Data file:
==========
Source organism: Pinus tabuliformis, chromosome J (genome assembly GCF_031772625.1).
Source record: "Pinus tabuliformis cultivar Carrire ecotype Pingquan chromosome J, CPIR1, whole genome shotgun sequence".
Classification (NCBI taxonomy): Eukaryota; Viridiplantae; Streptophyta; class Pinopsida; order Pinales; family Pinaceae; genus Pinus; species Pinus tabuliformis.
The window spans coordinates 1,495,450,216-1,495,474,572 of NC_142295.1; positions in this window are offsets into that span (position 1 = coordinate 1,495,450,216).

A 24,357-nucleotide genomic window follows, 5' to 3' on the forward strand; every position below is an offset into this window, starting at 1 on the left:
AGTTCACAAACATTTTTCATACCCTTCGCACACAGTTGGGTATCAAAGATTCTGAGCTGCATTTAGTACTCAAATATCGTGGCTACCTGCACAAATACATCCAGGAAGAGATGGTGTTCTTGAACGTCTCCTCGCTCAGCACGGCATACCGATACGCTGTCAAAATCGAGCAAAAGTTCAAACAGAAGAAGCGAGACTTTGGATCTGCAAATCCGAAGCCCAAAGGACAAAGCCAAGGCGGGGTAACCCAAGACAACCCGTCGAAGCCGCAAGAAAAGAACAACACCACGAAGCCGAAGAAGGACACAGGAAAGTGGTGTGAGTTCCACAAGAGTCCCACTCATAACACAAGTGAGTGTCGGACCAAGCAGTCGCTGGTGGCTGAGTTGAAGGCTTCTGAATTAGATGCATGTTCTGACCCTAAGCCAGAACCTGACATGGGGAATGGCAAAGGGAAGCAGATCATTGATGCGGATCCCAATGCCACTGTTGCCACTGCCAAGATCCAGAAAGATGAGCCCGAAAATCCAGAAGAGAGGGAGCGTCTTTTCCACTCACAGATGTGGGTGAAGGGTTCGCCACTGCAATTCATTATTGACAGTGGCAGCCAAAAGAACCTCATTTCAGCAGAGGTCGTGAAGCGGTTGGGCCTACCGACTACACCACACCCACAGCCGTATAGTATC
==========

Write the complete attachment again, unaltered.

Source organism: Pinus tabuliformis, chromosome J (genome assembly GCF_031772625.1).
Source record: "Pinus tabuliformis cultivar Carrire ecotype Pingquan chromosome J, CPIR1, whole genome shotgun sequence".
Classification (NCBI taxonomy): Eukaryota; Viridiplantae; Streptophyta; class Pinopsida; order Pinales; family Pinaceae; genus Pinus; species Pinus tabuliformis.
The window spans coordinates 1,495,450,216-1,495,474,572 of NC_142295.1; positions in this window are offsets into that span (position 1 = coordinate 1,495,450,216).

A 24,357-nucleotide genomic window follows, 5' to 3' on the forward strand; every position below is an offset into this window, starting at 1 on the left:
AGTTCACAAACATTTTTCATACCCTTCGCACACAGTTGGGTATCAAAGATTCTGAGCTGCATTTAGTACTCAAATATCGTGGCTACCTGCACAAATACATCCAGGAAGAGATGGTGTTCTTGAACGTCTCCTCGCTCAGCACGGCATACCGATACGCTGTCAAAATCGAGCAAAAGTTCAAACAGAAGAAGCGAGACTTTGGATCTGCAAATCCGAAGCCCAAAGGACAAAGCCAAGGCGGGGTAACCCAAGACAACCCGTCGAAGCCGCAAGAAAAGAACAACACCACGAAGCCGAAGAAGGACACAGGAAAGTGGTGTGAGTTCCACAAGAGTCCCACTCATAACACAAGTGAGTGTCGGACCAAGCAGTCGCTGGTGGCTGAGTTGAAGGCTTCTGAATTAGATGCATGTTCTGACCCTAAGCCAGAACCTGACATGGGGAATGGCAAAGGGAAGCAGATCATTGATGCGGATCCCAATGCCACTGTTGCCACTGCCAAGATCCAGAAAGATGAGCCCGAAAATCCAGAAGAGAGGGAGCGTCTTTTCCACTCACAGATGTGGGTGAAGGGTTCGCCACTGCAATTCATTATTGACAGTGGCAGCCAAAAGAACCTCATTTCAGCAGAGGTCGTGAAGCGGTTGGGCCTACCGACTACACCACACCCACAGCCGTATAGTATC